Web Date: June 5, 2012
Organic Nanoparticles Heat Up Tumors
Nanoparticles made from conductive polymers can accumulate in tumors in mice, allowing researchers to selectively kill cancer cells with laser light (ACS Nano, DOI: 10.1021/nn301539m). When such nanomaterials absorb certain wavelengths of light, they heat up and kill surrounding cancer cells. This treatment strategy is called photothermal therapy, and researchers think it could help doctors destroy tumors without harming surrounding healthy tissue. Compared to most other nanomaterials tested for this type of therapy, the new study’s nanoparticles are less likely to persist in the body and cause long-term side effects, the researchers say.
Previous studies have focused on inorganic nanomaterials, such as gold nanostructures, carbon nanotubes, and copper sulfide nanoparticles, because they absorb near-infrared light. Light at these wavelengths can readily penetrate biological tissues to reach tumors below the skin.
Despite these methods’ effectiveness in shrinking tumors in animals, doctors worry about injecting the materials into people because they are not biodegradable, says Zhuang Liu of Soochow University, in China. The particles could remain in the body for long periods, causing toxic side effects, he says.
To avoid this issue, Liu and his coworkers wanted to develop organic light-absorbing nanoparticles, which are more likely to degrade in the human body than inorganic particles are. Researchers already use organic nanoparticles to deliver drugs or gene therapy, but those materials don’t absorb near-infrared light. Liu noticed that some conductive polymers in organic electronics strongly absorb near-infrared light. “Their potential in phototherapy may not be widely realized,” he says.
Liu and his team chose to work with a copolymer called poly(3,4-ethylenedioxythiophene):poly(4-styrenesulfonate), or PEDOT:PSS. Liu found that particles of this material alone were toxic to cells. To reduce the toxicity of the particles and prevent them from aggregating under physiological conditions, the scientists had to add layers of other polymers. These additional layers allowed them to attach the polymer polyethylene glycol.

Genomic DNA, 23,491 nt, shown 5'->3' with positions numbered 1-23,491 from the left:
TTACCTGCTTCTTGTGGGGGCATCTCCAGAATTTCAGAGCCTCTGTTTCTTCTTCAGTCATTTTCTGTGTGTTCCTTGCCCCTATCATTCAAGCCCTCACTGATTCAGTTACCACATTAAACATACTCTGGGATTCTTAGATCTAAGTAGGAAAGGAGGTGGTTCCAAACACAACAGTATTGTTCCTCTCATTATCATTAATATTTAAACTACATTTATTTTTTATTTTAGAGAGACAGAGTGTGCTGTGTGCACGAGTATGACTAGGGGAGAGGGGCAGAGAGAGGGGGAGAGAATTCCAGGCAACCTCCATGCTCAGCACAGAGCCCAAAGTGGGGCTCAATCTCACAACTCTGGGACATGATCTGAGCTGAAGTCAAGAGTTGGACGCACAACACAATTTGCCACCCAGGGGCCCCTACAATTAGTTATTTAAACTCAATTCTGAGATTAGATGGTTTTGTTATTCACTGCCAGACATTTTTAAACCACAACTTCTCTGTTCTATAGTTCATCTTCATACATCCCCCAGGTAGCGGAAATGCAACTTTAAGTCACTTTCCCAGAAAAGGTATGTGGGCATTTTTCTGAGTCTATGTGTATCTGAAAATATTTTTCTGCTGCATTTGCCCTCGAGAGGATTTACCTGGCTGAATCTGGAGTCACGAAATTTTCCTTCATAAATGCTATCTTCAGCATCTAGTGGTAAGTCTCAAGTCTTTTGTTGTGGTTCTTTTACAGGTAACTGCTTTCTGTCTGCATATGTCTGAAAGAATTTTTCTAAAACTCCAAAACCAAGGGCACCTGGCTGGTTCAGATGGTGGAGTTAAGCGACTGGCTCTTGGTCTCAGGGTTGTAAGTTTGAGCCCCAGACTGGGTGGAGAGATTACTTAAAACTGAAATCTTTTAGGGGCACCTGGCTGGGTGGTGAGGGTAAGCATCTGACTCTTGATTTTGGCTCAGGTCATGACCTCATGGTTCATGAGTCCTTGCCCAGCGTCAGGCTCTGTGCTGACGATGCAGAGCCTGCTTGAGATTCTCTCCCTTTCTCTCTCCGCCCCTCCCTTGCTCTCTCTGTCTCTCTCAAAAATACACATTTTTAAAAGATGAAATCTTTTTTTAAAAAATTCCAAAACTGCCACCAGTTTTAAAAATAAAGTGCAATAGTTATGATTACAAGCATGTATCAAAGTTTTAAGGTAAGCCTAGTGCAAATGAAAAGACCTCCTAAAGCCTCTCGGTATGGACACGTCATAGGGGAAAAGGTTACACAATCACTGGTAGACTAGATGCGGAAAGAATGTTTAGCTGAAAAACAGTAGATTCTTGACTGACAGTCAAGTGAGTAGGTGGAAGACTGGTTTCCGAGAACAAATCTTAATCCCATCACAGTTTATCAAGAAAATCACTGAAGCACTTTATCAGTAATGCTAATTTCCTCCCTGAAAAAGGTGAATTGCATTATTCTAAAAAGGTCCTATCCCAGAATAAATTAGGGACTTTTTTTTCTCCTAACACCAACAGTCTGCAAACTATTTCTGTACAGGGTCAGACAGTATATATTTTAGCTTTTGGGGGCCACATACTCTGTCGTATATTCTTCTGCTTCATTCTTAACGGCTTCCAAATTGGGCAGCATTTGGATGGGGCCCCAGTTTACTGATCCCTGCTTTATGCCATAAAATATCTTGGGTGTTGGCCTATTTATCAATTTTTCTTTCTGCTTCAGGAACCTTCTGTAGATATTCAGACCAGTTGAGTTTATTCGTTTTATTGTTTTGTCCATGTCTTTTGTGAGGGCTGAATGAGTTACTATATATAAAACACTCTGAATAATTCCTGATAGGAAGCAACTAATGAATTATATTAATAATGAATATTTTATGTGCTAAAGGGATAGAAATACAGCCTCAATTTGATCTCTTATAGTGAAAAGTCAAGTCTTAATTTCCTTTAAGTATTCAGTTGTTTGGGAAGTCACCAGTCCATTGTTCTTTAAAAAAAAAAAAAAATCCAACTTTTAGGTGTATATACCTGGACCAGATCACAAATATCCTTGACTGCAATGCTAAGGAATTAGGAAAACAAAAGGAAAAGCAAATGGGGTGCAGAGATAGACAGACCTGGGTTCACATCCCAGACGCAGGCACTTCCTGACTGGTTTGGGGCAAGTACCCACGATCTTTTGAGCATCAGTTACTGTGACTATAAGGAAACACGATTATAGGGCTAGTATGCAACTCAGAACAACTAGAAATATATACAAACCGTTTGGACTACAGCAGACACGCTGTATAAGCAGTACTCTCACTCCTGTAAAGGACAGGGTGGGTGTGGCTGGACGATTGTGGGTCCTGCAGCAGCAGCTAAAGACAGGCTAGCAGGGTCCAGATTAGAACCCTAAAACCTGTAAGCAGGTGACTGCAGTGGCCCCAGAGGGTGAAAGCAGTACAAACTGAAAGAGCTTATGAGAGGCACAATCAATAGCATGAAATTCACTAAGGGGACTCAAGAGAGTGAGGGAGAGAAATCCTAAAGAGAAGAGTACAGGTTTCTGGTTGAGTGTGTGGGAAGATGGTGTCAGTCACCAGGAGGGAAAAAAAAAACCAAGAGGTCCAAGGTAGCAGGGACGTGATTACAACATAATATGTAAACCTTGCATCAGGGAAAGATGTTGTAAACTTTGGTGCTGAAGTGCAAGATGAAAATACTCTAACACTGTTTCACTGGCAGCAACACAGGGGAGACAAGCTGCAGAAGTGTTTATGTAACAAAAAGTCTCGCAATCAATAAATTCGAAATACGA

The team injected the final 100-nm-diameter nanoparticles into mice with breast cancer tumors that the scientists had inserted into their backs. The materials were remarkably stable, persisting in the mouse blood stream for more than 48 hours. Moreover, the nanoparticles accumulated mainly in the tumors. Liu says the likely reason is that tumors have leaky blood vessels, which tend to allow nanosized materials into the tumor and trap them there.
When the scientists shined near-infrared light on the mouse tumors, they watched the cancerous tissue heat up to about 51 °C, while the surrounding normal tissue’s temperature remained steady at around 30 °C. Within a day of this photothermal therapy, the tumors completely disappeared. Mice that received the therapy survived for more than 45 days after the treatment; untreated mice, mice treated with just a laser pulse, and mice who received just a nanoparticle injection survived only 16 to 18 days. When the scientists looked at the results of blood tests and tissue analyses, they saw no obvious signs of toxicity from the nanoparticles after 45 days. Liu says the team still needs to examine the particles’ long-term toxicity and biodegradation.
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